(6 p.m. EDT) -- Who else out there needs something to look forward to?
I know that I do. The crisp and sunny fall days are getting shorter. Colder temperatures are making outdoor dining and social-distanced deck dinners unfeasible. And we're finding it hard to figure out a way to make Thanksgiving and the December holidays safe for an extended family gathering.
Meanwhile, the news is a constant stream of anxiety. No matter what side you're on, the U.S. election looms large in the collective consciousness. Coronavirus cases continue to rise, not just here in the United States, but in Europe and the rest of the world. And if we feel this way now, how on earth will we get through winter?
We're all living in a cone of uncertainty, to borrow a phrase from hurricane forecasters. In the cruise world, we still don't know when the Centers for Disease Control and Prevention is going to lift its No Sail Order, scheduled to expire October 31, for North America. Our friends in the U.K. and Europe face continually changing quarantines. And no one can leave Australia for months.
So here's my solution: I'm going to plan a cruise.
Many of you already have future cruises on the books from would-be vacations postponed into 2021, 2022 or even beyond. Every time a calendar reminder of yet another canceled cruise comes up on my phone, I feel sad about adventures not taken, memories that were missed. It's natural to want to avoid disappointment.
And to be honest, it's hard to have faith in travel right now. Refunds have taken time to process, and many cruise lovers have lifted and shifted so many times, they have their travel agents on speed dial. Why book, if you're just going to have to reschedule?
Here's why: I need to have something to look forward to. And I bet a lot of you feel the same.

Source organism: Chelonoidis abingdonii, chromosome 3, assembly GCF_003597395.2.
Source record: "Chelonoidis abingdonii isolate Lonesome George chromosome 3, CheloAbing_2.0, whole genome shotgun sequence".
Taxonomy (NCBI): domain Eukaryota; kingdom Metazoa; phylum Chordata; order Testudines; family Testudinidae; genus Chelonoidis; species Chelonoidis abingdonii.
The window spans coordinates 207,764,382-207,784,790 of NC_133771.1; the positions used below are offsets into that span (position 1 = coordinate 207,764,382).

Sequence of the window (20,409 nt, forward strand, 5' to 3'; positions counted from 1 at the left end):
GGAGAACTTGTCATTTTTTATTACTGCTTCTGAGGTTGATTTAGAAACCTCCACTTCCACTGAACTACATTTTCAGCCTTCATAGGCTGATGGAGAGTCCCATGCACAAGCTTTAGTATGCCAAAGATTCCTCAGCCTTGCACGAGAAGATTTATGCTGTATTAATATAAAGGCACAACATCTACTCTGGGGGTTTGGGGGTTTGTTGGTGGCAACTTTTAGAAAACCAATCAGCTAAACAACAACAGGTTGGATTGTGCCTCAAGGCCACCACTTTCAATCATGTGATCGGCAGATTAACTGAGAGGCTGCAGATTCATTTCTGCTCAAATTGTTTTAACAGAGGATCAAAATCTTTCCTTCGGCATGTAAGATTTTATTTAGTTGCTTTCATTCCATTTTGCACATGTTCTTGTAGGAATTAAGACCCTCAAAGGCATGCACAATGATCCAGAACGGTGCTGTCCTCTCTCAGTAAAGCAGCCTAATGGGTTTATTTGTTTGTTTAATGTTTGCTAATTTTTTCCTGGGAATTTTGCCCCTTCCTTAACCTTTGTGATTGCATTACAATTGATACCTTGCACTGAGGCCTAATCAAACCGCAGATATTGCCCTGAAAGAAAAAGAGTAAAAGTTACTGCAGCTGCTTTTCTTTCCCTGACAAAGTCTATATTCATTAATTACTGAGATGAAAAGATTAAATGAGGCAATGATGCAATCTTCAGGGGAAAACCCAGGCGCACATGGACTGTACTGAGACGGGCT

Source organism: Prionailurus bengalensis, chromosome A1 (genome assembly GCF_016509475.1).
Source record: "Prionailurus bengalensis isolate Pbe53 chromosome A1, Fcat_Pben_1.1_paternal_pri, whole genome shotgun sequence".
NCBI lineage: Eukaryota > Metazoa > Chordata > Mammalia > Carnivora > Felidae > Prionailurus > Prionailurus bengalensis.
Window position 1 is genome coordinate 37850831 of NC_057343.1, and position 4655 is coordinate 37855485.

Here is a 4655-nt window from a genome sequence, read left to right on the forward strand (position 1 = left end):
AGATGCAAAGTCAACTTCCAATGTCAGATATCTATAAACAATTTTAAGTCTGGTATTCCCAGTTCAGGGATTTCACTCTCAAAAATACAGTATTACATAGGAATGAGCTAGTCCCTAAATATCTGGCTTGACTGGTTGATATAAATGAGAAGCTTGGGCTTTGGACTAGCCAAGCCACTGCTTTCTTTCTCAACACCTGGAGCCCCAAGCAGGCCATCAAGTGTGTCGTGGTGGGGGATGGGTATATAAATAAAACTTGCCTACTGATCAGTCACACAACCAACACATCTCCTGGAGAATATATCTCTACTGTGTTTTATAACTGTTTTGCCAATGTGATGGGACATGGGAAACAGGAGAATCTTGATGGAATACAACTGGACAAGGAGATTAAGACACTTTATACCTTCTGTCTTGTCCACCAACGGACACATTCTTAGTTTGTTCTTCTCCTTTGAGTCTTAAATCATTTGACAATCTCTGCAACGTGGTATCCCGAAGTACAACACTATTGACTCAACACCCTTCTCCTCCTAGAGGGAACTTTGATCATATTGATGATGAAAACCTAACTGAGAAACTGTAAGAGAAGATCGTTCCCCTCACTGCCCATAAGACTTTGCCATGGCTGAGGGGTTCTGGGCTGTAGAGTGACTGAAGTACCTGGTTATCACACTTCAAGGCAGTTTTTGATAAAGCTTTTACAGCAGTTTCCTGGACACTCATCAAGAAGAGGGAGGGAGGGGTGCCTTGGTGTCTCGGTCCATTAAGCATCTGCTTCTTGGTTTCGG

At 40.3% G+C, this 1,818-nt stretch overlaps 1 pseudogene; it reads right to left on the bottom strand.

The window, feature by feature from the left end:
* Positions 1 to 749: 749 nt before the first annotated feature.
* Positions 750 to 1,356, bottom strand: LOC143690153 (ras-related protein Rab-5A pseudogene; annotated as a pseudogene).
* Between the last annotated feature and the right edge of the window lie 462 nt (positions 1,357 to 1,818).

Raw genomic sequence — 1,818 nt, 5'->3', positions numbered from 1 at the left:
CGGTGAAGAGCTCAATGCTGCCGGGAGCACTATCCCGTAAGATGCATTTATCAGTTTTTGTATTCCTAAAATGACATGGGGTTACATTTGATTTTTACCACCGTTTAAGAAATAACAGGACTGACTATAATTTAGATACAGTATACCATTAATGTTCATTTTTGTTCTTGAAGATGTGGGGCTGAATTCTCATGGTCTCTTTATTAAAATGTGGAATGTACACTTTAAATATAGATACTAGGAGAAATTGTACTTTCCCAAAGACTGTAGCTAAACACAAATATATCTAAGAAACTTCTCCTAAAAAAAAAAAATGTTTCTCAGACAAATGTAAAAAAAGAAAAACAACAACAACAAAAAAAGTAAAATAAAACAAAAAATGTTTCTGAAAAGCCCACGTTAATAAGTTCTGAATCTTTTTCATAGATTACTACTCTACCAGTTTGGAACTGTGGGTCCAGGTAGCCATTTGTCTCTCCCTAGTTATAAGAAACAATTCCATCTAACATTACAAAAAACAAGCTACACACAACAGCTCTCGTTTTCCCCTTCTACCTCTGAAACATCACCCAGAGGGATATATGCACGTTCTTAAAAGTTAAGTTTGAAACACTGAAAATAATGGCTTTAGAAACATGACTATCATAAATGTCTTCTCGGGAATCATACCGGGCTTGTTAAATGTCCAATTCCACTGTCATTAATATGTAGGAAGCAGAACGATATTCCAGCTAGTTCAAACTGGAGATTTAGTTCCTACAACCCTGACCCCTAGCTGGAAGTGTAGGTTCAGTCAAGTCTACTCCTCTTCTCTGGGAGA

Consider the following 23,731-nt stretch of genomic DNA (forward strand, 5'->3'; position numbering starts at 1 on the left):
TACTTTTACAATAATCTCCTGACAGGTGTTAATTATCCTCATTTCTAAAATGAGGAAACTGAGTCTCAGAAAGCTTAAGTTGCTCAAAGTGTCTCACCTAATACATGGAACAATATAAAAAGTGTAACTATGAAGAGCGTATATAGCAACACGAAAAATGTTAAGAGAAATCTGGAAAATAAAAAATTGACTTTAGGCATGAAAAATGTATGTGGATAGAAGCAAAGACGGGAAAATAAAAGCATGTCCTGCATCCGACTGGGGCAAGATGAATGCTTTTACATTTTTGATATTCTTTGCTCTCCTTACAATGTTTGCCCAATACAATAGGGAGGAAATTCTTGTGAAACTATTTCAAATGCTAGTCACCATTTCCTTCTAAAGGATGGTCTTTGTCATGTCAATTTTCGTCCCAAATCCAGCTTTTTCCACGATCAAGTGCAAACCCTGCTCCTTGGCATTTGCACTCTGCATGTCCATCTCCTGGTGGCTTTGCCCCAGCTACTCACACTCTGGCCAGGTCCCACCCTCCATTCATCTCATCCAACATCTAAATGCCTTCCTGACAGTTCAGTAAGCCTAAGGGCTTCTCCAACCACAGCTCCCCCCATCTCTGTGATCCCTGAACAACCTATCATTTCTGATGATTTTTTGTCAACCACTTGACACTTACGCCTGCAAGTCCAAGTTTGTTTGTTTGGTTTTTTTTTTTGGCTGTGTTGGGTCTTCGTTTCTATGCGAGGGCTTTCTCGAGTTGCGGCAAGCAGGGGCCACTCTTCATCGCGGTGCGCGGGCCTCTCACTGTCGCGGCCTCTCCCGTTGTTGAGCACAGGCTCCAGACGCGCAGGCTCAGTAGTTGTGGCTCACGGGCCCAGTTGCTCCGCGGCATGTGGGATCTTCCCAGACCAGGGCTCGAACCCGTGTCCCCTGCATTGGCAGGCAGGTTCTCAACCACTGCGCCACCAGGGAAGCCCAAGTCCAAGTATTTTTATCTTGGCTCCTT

In fact, I know so. For the past few years, I've been a regular on The 80s Cruise, an annual rock and roll celebration at sea. I go with college besties, and it's become a mental escape that we all need, a time that's tinged with nostalgia but also the perfect environment for making new memories -- and new friends.
Out of an abundance of caution, the organizers pushed the 2021 cruise, slated for March, out until 2022. It's a bummer, as those of us of a certain age still say. Particularly with live music shut down in many areas of the world, it's hard to have to wait so long to kick back and rock out.
Yet despite the delay, our Facebook cruise group is still active, with new posts every day. We have longer to plan more elaborate costumes. We still share our Gen X snark. We're watching the house band do virtual concerts. Even if the countdown clock has 500 days or more on it, we won't stop believing that we're going to have a great time when we all get back together.
I'm also looking at booking a true bucket list trip. Cruise has more options in the Galapagos than ever before, ranging from Silversea's new luxury ship Silver Origin to Celebrity's hip new Flora to the more traditional and smaller yachts. One of them will be the right fit, and it gives me a mental lift just to dive into the research process. (It's also one region where cruising is slowly returning.)
Radical optimism that things will get better is one of the few ways that people who love travel can psychologically survive right now. And after having my immediate surroundings made so small for seven months, I want to dream big again. A cruise on the books will certainly help.